Thursday, November 10, 2011
I've always hated the Nikkor 50mm f/1.8D. For me it was always somewhat hazy and lacked contrast and sharpness.
It's not even the best 50mm that Nikon makes. The f/1.4 opens up even more at 3x the price.
Actually this is actually my second 50mm f/1.8D. My first 50mm, I purchased second-hand and after minimal usage, the aperture stopped responding to electrical commands. The physical blades still opened and closed but it just stopped working properly on my digital body.
Today I pulled out the 50mm f/1.8D. My rationale was that I was tired of the lousy bokeh on the 24-70mm f/2.8G. Great lens. Sharp. Great for zooming. But ugly bokeh. Prime lenses do much better in that department so I decided to pull out the nifty fifty and take it for a spin.
In fact, I had recently shot a paid test with the 50mm f/1.8D (because my 24-70mm f/2.4G was in the shop) and I knew that although the "nifty fifty" lacked contrast, the downsides of the lens were very manageable.
In fact, the lack of contrast seems to act as a physical filter to increase the sensor's ability to capture greater dynamic range. The shadows just aren't as dark and the highlights just aren't as bright... hence seemingly capturing more dynamic range. Whether or not this is actually what's going on is arguable, but l believe this lens holds shadows and highlights better.
The lack of an internal focus motor lost me a few frames here and there. Speaking of focus, the lack of contrast probably caused the difficulty focusing in the darker studio settings. I usually don't have problems with the 24-70mm f/2.8G.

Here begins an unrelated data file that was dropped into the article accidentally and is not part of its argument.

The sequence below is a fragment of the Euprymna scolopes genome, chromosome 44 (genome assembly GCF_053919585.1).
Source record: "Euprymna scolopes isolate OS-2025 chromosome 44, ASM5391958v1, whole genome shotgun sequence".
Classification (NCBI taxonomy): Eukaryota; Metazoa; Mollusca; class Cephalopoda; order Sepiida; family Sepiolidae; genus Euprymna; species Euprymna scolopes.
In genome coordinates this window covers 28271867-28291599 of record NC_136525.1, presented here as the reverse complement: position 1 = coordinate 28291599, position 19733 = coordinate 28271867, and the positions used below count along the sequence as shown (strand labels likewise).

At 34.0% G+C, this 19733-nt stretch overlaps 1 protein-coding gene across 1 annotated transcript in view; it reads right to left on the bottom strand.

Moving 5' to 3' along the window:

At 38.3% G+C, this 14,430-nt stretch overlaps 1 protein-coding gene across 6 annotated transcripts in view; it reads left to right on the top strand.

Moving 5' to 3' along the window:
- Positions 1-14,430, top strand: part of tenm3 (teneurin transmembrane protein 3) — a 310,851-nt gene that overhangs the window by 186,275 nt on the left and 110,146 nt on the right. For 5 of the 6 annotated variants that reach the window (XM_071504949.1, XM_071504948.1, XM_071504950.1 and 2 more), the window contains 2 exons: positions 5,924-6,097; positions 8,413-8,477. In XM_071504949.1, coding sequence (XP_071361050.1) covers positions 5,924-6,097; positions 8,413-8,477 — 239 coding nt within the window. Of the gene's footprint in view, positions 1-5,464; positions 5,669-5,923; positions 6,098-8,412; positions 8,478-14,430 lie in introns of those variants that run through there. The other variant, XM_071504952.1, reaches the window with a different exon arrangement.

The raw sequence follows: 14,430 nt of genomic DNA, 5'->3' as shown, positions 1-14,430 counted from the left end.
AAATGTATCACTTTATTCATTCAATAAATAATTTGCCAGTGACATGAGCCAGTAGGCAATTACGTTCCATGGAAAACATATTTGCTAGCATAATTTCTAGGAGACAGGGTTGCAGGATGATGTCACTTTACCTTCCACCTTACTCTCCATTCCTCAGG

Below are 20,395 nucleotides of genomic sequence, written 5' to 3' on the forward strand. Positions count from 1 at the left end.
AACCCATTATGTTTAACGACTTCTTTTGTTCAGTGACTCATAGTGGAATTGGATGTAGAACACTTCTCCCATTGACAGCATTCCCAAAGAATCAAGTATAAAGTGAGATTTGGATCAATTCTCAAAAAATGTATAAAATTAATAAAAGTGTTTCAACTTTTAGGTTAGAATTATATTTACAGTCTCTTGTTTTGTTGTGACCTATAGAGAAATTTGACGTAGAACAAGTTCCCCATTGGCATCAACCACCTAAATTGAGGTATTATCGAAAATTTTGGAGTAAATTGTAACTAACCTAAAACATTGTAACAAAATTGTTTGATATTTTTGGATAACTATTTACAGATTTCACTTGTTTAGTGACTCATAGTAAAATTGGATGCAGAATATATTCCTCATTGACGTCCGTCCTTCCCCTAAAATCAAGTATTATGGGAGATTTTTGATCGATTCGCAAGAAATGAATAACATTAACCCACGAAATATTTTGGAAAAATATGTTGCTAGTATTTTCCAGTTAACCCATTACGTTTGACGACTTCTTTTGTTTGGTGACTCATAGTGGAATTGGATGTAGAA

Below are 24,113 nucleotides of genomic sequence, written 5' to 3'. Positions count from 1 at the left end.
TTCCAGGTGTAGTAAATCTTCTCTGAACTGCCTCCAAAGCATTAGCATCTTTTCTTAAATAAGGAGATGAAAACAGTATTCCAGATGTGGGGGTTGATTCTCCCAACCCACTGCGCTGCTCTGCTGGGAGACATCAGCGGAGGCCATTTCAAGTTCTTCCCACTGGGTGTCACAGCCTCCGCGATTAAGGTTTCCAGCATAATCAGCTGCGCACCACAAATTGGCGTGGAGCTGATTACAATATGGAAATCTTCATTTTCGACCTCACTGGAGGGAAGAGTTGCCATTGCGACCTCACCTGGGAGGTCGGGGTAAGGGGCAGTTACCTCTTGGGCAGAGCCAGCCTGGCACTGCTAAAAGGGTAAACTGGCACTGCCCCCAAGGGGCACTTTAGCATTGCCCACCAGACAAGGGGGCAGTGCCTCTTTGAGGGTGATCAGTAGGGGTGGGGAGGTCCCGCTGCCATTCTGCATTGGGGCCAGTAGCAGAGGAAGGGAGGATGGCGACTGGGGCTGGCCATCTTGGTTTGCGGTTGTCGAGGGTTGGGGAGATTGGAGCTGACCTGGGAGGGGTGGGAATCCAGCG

Where the "nifty fifty" does best is open apertures. I shot my first set at 1/200th, f/1.8, ISO3200 and aside from the grain and softness (both of which I can tolerate) the images came out wonderfully. I obviously couldn't have done this with the 24-70mm f/2.8G. I was shooting ambient light which happens to be a 4'x6' skylight 18 feet above the ground. So not much light at all. And of course no lens is sharpest wide-open, but sharpness isn't paramount for me anymore.
The focal length forced me to foot-zoom but it also forced me to be more deliberate about my crop and moving in-and-out. This happened when I shot my Hasselblad a lot because I only have fixed focal-length glass. In fact Hasselblad only makes 1 or 2 zoom lenses. So I got more exercise today running back and forth.
The result of shooting the day with the 50mm however makes me reconsider the lens as well as my need for fast glass. But as my shooting has recently been more ambient-dependent, fast-glass has been more useful than ever.